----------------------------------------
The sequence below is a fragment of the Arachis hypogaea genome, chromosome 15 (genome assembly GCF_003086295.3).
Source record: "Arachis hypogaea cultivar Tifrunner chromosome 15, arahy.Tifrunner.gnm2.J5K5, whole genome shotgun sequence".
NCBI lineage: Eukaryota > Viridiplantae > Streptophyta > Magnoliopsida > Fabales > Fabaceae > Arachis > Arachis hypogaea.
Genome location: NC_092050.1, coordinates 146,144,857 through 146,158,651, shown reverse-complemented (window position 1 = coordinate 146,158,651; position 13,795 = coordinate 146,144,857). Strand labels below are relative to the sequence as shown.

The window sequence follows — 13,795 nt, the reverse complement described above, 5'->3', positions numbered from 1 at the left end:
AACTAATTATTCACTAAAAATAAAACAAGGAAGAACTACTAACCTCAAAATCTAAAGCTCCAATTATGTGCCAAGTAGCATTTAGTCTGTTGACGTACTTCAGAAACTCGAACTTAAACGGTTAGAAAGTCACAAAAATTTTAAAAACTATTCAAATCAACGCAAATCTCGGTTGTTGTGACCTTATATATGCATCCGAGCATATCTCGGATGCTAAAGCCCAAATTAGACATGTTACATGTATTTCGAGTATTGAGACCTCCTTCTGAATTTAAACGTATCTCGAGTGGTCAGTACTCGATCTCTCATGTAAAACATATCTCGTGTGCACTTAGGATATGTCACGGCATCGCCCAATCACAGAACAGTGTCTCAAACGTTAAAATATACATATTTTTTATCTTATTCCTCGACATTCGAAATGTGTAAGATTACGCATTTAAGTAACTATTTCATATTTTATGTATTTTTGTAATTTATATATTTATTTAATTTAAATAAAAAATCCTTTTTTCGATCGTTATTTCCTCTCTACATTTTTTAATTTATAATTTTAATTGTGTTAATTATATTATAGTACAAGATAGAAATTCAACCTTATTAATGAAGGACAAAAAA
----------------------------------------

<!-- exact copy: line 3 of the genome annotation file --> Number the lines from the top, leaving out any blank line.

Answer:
NCBI lineage: Eukaryota > Viridiplantae > Streptophyta > Magnoliopsida > Fabales > Fabaceae > Arachis > Arachis hypogaea.